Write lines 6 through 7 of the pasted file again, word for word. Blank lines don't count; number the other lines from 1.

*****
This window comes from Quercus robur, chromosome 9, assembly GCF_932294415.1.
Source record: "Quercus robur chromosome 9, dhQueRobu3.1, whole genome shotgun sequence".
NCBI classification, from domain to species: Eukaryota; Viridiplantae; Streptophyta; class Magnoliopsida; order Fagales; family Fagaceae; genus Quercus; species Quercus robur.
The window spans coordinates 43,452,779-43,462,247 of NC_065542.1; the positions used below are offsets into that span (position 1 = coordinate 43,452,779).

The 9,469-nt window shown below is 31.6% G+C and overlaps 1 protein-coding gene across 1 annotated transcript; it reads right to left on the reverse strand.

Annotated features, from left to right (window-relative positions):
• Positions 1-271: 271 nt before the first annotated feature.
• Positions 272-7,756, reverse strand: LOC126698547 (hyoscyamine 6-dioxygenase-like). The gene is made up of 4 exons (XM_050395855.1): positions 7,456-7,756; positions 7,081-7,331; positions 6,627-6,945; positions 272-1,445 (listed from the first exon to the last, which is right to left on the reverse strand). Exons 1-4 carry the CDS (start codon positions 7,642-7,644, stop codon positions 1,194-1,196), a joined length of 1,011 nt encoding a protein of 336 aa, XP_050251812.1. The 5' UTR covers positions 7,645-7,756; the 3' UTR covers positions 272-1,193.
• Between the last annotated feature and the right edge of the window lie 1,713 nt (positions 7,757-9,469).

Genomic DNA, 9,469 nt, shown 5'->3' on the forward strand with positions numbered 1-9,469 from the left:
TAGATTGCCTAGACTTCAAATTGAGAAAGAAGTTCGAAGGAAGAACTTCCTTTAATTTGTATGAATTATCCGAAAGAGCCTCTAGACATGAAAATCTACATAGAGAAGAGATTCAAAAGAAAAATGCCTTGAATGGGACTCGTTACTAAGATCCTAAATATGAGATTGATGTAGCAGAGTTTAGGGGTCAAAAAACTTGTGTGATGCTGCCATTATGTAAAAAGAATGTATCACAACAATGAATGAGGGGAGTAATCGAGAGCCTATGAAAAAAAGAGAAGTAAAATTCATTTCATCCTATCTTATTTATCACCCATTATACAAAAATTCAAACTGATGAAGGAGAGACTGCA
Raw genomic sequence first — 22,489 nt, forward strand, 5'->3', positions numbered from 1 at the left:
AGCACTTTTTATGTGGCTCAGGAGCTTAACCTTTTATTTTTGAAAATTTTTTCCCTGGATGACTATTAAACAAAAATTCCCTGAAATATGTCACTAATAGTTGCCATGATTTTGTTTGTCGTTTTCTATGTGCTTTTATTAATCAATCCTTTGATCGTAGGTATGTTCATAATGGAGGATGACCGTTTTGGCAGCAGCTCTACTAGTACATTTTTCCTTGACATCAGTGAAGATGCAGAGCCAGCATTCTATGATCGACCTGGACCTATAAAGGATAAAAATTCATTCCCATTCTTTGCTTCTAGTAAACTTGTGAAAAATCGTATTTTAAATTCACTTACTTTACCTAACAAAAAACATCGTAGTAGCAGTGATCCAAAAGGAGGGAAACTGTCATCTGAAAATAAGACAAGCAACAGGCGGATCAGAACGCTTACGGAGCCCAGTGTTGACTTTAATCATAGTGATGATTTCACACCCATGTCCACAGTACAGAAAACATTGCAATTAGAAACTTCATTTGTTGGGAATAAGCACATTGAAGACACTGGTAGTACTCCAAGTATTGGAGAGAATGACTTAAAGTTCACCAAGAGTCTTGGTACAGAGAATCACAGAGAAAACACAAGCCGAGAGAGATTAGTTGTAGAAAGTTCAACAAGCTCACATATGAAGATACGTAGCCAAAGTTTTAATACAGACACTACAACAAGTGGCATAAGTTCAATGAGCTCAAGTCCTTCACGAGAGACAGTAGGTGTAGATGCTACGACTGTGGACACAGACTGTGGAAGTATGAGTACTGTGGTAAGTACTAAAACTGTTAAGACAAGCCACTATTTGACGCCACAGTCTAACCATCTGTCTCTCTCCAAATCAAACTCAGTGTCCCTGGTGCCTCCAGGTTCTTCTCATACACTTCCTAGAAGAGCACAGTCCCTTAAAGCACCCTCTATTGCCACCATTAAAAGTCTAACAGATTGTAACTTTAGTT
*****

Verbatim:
Annotated features, from left to right (window-relative positions):
• Positions 1-271: 271 nt before the first annotated feature.